The 2013 Oklahoma Poverty Profile is a 2-page fact sheet that displays data and information about poverty in the state through concise and colorful charts and infographics, summarizing key findings from the U.S. Census Bureau’s American Community Survey. Just over 625,000 Oklahomans lived in poverty in 2013, or about one in six state residents.
Other blog posts and resources on poverty
- New Census data shows Oklahoma’s economy is leaving too many behind
- Neglected Oklahoma: An OK Policy blog series that tells real stories from Oklahomans in situations where the basic necessities of life are hard to come by.
Oklahoma Poverty Profile Archives
- 2012 Oklahoma Poverty Profile
- 2011 Oklahoma Poverty Profile
- 2010 Oklahoma Poverty Profile and
- 2010 Perfil de Pobreza de Oklahoma
- 2009 Oklahoma Poverty Profile
- 2008 Oklahoma Poverty Profile
- 2007 Oklahoma Poverty Profile
All data is available from the US Census Bureau
A new infographic from Together Oklahoma, a coalition which includes Oklahoma Policy Institute, shows why Oklahoma needs to reign in a tax break for horizontal drilling.
What It Means for Oklahoma Schools
The cost of Oklahoma’s tax break for horizontal drilling has skyrocketed, and it is draining funding from Oklahoma schools.
By allowing the tax break to expire, more than $250 million could be made available to Oklahoma schools, enough to restore funding that was cut during the recession. Revenue from eliminating the tax break could boost school funding by as much as $370 per pupil this year.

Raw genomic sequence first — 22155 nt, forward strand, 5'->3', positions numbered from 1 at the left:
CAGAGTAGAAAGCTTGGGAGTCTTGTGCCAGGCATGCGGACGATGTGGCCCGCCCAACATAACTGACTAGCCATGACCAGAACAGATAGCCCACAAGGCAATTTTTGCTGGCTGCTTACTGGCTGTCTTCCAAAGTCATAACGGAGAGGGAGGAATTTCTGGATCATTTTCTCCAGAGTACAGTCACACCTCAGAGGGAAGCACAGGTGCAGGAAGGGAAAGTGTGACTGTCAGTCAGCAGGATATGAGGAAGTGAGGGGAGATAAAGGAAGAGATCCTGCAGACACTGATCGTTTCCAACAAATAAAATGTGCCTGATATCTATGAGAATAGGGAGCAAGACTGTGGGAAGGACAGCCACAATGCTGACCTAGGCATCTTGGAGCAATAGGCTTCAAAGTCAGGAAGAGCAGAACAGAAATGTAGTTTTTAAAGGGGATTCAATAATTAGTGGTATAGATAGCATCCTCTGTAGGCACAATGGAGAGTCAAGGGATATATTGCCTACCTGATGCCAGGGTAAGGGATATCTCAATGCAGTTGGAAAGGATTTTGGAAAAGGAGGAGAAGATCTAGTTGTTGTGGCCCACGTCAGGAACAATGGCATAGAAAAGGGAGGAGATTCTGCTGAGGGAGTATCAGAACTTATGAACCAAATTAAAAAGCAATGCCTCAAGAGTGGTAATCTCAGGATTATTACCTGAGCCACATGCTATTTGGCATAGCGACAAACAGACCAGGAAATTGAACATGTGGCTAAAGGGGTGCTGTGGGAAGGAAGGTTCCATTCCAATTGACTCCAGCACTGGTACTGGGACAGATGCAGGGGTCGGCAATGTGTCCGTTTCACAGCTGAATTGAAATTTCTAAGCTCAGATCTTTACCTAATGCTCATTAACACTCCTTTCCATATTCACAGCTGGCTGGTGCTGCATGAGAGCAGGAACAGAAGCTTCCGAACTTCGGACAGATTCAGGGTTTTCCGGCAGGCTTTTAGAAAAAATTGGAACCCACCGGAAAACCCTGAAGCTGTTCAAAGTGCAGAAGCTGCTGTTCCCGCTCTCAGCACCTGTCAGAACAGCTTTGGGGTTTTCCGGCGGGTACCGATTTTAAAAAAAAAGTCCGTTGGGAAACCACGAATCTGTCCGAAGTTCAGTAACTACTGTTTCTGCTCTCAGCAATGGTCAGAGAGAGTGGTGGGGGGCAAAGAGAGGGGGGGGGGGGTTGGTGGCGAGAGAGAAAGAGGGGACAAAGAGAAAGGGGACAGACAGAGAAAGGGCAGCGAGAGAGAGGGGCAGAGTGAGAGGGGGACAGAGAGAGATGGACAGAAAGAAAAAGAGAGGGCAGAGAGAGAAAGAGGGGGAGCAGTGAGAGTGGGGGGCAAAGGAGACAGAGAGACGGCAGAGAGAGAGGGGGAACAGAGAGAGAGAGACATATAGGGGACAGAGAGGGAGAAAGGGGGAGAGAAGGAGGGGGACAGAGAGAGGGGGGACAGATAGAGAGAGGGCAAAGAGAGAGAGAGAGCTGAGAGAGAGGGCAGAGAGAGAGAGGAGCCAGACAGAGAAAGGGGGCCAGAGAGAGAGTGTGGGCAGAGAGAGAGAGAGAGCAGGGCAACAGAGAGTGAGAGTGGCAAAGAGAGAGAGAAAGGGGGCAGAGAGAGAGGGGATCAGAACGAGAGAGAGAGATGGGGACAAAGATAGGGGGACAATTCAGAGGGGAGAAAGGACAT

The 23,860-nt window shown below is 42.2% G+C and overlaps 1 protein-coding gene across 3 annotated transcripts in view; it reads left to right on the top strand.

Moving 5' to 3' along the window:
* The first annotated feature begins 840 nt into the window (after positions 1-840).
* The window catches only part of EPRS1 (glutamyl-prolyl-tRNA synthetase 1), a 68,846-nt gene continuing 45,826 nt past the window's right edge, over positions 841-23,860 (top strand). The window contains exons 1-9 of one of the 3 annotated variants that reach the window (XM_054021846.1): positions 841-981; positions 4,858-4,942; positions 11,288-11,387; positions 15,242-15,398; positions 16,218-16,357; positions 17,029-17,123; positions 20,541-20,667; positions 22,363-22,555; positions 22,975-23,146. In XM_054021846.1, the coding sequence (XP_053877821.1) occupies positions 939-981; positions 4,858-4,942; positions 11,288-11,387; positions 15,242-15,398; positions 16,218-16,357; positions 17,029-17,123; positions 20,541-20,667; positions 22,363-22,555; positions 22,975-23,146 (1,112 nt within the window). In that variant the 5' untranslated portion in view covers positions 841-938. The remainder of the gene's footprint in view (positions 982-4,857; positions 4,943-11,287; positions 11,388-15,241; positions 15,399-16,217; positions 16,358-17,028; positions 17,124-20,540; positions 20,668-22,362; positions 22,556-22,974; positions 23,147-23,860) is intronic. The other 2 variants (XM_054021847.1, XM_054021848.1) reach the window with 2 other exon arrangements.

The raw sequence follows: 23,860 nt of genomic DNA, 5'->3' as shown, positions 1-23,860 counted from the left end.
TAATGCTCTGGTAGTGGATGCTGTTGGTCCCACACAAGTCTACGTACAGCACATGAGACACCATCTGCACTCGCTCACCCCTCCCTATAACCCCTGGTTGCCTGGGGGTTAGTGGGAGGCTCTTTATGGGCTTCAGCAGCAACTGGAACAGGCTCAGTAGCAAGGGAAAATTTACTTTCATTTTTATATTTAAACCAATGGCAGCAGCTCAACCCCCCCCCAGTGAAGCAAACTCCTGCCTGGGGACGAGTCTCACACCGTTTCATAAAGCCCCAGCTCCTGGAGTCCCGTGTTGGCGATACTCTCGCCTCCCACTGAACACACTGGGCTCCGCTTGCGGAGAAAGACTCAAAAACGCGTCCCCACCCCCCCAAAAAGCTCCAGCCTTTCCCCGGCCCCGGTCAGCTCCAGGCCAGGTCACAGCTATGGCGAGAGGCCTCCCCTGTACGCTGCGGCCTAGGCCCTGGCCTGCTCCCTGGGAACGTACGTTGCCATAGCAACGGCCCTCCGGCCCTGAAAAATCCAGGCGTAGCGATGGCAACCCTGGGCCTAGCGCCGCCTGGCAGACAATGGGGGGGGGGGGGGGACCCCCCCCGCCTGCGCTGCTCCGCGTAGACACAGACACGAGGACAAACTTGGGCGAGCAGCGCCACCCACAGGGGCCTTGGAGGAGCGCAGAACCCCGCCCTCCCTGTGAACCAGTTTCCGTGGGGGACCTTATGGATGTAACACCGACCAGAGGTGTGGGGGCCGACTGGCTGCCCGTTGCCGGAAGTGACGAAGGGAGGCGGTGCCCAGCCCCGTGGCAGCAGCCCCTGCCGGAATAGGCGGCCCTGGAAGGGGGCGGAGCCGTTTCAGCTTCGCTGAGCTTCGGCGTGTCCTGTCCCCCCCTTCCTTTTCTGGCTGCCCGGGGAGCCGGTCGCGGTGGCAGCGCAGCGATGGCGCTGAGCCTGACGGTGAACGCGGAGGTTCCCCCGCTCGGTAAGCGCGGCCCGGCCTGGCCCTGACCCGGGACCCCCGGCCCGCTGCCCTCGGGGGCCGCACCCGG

For Oklahoma’s elected officials looking to increase funding for education, the sensible solution can be found right under our feet. By doing away with what has become an increasingly unnecessary and unaffordable tax break, every school district and every school child in Oklahoma would benefit
A new set of fact sheets released today by Together Oklahoma, based on data from OK Policy, shows how much additional funding each school district in Oklahoma could receive if the increasingly costly and unjustified tax break for horizontal drilling was eliminated and the money was used instead to boost public education. (more…)
Despite a drop in revenue certified as available for next year’s budget, a new report from Oklahoma Policy Institute shows that budget cuts are not inevitable. Lawmakers have numerous feasible revenue options that they can use to fill the budget hole.
The report, “Filling the Budget Hole: Options for a Balanced Approach” lays out seven options that state policymakers should consider as part of budget discussions this session:
- Curbing the tax break for horizontal oil and gas production
- Eliminating the “double deduction” of state income taxes
- Adopting combined corporate reporting
- Enhancing tax collection from online sales
- Tapping the Rainy Day Fund
- Maintaining transportation funding at current levels
- Accepting federal funds to expand health coverage
Click here for the full-length brief
Click here for the 2-page Executive Summary
Click here for the blog post (with links to more detailed discussion of each revenue option)
Click here for the press release